Fox's mother, Polly, is responsible for him becoming a catcher.

"She coached my 10-year-old baseball team, and she's the one who first put me behind the plate and I've loved it," he said.

The team's catcher was hurt so Fox's mother threatened to ground her son if he didn't get behind the plate.

"She said, 'You get back there or you're going to be in trouble,'" he said. "I've been a catcher ever since. Thanks, mom."

Catching isn't exactly a glamorous position.

"Growing up, it's always the short, fat guy who can't do anything else [who is the catcher]," Fox said. "I am a short, fat guy but I've got more athleticism than most guys. You're always part of the action. I can't be an outfielder -- it's too boring. I like to be in the action, to be a part of everything. I like to work hard and show people I work hard."

Tickets: The Cubs announced that 597,571 tickets were sold last Friday, establishing franchise and Major League Baseball records for tickets sold in a single day.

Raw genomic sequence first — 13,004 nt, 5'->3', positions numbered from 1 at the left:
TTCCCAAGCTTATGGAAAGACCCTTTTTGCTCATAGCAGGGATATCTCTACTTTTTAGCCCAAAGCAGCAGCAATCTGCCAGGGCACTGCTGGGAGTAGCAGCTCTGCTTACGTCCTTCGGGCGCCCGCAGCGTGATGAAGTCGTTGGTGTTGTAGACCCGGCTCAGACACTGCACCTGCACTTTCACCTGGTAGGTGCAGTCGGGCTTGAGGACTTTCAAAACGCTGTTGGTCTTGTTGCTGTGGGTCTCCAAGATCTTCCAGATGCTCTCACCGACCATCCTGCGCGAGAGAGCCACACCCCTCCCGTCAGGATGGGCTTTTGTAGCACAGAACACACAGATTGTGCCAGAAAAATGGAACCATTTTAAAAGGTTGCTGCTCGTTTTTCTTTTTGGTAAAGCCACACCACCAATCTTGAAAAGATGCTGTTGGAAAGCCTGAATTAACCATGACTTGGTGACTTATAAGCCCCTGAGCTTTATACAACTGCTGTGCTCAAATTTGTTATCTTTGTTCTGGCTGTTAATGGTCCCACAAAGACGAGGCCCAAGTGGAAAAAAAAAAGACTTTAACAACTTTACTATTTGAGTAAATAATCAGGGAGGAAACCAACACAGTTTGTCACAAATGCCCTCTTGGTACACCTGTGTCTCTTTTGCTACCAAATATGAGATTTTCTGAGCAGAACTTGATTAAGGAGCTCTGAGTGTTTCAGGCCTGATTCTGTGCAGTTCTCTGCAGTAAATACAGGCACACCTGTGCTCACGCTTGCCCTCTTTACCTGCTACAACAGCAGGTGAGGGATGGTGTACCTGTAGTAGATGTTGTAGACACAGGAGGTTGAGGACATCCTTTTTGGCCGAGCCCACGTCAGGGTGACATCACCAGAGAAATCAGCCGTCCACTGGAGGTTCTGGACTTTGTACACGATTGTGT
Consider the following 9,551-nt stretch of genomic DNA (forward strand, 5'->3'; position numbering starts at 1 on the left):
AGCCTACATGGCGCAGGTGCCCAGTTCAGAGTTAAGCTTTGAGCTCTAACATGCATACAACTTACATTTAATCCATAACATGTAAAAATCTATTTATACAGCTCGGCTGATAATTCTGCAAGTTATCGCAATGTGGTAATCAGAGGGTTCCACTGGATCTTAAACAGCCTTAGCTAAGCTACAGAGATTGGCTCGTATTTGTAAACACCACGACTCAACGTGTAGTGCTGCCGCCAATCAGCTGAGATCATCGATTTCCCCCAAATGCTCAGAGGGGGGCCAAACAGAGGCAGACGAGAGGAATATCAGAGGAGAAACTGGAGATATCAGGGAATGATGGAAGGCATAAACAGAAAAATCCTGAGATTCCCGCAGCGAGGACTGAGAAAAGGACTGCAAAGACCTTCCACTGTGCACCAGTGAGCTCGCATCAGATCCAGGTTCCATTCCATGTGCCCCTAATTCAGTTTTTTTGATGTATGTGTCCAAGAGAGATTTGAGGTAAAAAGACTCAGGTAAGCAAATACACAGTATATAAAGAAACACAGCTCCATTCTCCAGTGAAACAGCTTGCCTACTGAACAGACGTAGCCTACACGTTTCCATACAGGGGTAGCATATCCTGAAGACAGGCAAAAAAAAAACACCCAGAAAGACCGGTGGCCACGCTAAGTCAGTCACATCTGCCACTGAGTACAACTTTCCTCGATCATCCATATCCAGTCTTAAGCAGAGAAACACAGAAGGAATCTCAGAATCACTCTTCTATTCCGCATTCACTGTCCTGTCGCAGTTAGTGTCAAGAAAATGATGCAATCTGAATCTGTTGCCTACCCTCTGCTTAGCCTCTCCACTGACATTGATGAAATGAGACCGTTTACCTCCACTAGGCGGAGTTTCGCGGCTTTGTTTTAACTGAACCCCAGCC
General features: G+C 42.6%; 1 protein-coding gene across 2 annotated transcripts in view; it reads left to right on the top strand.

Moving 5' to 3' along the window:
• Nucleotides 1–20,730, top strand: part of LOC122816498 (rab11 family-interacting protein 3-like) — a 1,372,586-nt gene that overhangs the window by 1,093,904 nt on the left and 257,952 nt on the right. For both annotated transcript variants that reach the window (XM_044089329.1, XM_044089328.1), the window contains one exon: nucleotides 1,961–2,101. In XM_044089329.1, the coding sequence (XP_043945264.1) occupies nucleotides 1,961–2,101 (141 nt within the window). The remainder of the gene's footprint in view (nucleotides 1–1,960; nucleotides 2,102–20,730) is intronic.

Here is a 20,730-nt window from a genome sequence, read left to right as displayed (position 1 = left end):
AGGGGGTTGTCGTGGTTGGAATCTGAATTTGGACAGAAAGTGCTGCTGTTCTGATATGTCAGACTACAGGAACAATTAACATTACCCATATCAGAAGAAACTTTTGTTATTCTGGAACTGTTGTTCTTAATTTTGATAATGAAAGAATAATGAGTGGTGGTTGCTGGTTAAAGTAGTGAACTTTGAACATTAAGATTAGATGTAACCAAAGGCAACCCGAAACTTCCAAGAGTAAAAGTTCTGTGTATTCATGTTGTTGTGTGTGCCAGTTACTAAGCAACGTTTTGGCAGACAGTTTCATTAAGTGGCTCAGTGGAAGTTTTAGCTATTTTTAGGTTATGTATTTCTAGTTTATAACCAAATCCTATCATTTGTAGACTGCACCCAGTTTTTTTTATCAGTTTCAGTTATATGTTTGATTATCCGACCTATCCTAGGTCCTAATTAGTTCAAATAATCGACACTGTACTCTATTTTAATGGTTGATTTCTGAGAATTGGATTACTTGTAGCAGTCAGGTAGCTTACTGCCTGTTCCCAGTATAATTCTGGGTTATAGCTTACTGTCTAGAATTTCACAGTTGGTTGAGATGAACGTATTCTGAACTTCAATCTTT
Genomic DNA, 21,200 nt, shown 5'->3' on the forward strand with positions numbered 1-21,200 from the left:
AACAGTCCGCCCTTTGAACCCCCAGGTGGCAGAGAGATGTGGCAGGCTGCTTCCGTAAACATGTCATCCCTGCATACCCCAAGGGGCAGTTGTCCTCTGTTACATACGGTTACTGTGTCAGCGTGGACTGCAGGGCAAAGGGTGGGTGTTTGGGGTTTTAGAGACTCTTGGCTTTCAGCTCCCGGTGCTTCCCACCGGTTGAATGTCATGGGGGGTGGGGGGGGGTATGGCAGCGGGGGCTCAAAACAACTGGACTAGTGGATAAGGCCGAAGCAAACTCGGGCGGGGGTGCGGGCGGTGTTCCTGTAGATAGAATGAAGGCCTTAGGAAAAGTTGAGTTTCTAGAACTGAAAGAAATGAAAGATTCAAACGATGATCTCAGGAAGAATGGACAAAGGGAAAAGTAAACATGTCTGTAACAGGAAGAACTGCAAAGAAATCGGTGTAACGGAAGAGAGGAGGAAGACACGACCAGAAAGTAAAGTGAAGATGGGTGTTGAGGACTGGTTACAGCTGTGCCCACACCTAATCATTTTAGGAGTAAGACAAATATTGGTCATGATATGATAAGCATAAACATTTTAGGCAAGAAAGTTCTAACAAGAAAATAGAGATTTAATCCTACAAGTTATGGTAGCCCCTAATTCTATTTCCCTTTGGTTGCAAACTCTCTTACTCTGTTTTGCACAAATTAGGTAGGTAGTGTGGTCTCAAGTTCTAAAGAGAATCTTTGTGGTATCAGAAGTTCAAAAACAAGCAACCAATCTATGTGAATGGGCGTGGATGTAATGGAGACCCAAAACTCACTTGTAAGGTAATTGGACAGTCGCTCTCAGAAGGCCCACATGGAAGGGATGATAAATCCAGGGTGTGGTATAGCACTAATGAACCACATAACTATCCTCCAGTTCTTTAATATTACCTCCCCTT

Frank Maloney, director of ticket operations, said tickets are still available with more than 300,000 remaining for individual games this season. Seating capacity at Wrigley Field now is 41,118 after the bleacher expansion.

Fans who wish to purchase the premium Dugout Box Seats, Bleacher Box Seats and Bullpen Box Seats must register at on March 9-11, and winners will be announced on March 15.

Extra bases: Brian Boehringer, who recently signed a Minor League contract with the Cubs, is not far behind. "We're going to fit him in right away," Cubs manager Dusty Baker said. ... Roberto Novoa and Scott Williamson were the only pitchers who faced hitters on Monday. ... Among the other pitchers who will go Thursday is Scott Eyre, who led the Majors and set a career high in appearances last season, getting in 86 games for the Giants. Eyre will pitch so Barrett and Blanco can see him before they leave to play in the World Baseball Classic. ... Monday was Day 132 without rain in the Valley of the Sun, but it is in the forecast for Tuesday.

Carrie Muskat is a reporter for This story was not subject to the approval of Major League Baseball or its clubs.